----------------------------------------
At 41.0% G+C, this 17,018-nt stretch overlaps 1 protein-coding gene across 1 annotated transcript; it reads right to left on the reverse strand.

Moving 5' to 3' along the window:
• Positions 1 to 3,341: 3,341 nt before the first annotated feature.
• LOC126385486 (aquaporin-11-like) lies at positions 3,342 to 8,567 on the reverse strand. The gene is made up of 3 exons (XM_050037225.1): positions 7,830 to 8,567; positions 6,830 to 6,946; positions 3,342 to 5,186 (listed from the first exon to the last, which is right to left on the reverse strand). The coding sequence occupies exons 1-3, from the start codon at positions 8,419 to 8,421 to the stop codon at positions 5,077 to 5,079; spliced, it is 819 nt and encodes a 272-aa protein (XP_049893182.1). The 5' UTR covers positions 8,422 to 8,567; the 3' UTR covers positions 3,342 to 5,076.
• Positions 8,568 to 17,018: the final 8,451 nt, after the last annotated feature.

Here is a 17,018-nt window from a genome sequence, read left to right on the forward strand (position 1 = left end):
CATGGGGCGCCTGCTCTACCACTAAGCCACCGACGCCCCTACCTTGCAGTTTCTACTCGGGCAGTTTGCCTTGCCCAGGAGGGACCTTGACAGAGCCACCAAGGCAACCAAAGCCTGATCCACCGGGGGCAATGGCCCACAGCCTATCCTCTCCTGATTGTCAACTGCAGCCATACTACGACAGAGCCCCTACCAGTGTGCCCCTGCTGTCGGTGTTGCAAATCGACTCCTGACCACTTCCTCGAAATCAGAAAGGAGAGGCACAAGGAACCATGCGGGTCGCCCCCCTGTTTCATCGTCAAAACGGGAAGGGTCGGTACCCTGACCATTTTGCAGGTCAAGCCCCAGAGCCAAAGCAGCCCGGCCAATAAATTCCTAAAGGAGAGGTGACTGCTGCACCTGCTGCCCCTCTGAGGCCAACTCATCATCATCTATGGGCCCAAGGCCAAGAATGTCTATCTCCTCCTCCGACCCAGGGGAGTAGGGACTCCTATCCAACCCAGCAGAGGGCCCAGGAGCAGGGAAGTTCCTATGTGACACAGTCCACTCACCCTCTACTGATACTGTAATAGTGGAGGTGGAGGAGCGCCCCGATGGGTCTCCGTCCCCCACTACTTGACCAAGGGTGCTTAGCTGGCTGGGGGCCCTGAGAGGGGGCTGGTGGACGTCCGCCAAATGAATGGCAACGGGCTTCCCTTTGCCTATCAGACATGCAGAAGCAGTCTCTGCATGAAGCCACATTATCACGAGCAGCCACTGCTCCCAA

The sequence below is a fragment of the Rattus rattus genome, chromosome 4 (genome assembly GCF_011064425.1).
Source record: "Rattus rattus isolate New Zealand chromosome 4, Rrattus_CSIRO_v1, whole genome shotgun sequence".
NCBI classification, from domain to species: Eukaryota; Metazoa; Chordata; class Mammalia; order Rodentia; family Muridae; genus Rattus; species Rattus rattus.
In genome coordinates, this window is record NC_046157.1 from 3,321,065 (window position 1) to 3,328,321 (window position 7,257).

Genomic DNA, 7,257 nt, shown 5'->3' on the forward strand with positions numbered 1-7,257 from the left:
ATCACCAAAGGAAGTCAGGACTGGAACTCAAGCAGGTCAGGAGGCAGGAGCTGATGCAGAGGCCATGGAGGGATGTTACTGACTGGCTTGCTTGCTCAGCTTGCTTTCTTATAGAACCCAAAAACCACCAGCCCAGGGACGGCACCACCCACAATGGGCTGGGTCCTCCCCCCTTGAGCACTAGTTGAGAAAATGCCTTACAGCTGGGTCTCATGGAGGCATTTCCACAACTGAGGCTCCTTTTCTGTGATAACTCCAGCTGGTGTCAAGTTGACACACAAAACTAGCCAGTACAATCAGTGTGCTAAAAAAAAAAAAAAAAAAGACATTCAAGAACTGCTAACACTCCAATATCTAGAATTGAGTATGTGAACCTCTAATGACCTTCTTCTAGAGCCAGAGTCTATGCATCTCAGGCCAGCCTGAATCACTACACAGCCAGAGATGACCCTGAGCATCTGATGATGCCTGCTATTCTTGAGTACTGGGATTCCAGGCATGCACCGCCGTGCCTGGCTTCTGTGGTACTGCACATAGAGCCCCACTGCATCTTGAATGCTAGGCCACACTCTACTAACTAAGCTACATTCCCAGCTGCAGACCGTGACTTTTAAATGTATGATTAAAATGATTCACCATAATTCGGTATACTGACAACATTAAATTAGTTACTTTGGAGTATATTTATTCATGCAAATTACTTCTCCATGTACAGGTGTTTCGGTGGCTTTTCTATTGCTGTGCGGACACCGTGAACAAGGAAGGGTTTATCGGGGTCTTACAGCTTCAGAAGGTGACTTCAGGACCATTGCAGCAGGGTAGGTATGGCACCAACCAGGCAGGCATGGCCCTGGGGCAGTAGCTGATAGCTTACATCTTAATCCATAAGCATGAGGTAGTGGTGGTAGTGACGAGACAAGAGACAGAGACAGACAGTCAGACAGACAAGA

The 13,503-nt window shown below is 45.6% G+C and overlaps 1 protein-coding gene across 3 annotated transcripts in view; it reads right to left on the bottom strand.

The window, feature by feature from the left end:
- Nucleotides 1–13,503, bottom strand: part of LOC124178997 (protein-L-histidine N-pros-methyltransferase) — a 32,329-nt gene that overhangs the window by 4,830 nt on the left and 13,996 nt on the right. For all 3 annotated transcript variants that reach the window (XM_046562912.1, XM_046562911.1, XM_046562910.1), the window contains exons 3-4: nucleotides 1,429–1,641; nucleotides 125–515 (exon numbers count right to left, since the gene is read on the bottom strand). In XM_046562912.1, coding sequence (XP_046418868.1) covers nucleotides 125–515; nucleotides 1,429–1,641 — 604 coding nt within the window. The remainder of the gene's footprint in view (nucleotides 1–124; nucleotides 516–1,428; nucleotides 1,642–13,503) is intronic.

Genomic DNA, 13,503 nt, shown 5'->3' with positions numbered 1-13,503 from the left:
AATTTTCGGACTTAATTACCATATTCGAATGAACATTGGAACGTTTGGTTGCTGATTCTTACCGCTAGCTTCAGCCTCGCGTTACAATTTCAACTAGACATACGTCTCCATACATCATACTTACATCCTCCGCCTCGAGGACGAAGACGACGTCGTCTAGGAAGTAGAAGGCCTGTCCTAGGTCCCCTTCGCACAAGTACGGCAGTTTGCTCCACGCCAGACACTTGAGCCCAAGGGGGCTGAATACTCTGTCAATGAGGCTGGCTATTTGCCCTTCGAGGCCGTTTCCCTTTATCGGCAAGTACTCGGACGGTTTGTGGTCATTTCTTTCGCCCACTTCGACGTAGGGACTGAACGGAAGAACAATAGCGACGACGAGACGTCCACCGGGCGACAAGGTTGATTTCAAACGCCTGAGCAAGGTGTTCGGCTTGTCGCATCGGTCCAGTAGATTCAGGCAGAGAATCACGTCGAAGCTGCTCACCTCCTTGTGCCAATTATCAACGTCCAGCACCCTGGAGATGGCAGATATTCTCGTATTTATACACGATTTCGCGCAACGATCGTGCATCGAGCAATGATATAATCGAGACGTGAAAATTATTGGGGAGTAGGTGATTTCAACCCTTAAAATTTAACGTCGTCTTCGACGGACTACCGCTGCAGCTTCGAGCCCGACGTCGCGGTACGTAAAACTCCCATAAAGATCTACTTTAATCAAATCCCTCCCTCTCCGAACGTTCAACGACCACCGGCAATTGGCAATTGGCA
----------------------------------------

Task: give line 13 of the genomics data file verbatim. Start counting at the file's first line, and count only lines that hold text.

ATCACCAAAGGAAGTCAGGACTGGAACTCAAGCAGGTCAGGAGGCAGGAGCTGATGCAGAGGCCATGGAGGGATGTTACTGACTGGCTTGCTTGCTCAGCTTGCTTTCTTATAGAACCCAAAAACCACCAGCCCAGGGACGGCACCACCCACAATGGGCTGGGTCCTCCCCCCTTGAGCACTAGTTGAGAAAATGCCTTACAGCTGGGTCTCATGGAGGCATTTCCACAACTGAGGCTCCTTTTCTGTGATAACTCCAGCTGGTGTCAAGTTGACACACAAAACTAGCCAGTACAATCAGTGTGCTAAAAAAAAAAAAAAAAAAGACATTCAAGAACTGCTAACACTCCAATATCTAGAATTGAGTATGTGAACCTCTAATGACCTTCTTCTAGAGCCAGAGTCTATGCATCTCAGGCCAGCCTGAATCACTACACAGCCAGAGATGACCCTGAGCATCTGATGATGCCTGCTATTCTTGAGTACTGGGATTCCAGGCATGCACCGCCGTGCCTGGCTTCTGTGGTACTGCACATAGAGCCCCACTGCATCTTGAATGCTAGGCCACACTCTACTAACTAAGCTACATTCCCAGCTGCAGACCGTGACTTTTAAATGTATGATTAAAATGATTCACCATAATTCGGTATACTGACAACATTAAATTAGTTACTTTGGAGTATATTTATTCATGCAAATTACTTCTCCATGTACAGGTGTTTCGGTGGCTTTTCTATTGCTGTGCGGACACCGTGAACAAGGAAGGGTTTATCGGGGTCTTACAGCTTCAGAAGGTGACTTCAGGACCATTGCAGCAGGGTAGGTATGGCACCAACCAGGCAGGCATGGCCCTGGGGCAGTAGCTGATAGCTTACATCTTAATCCATAAGCATGAGGTAGTGGTGGTAGTGACGAGACAAGAGACAGAGACAGACAGTCAGACAGACAAGA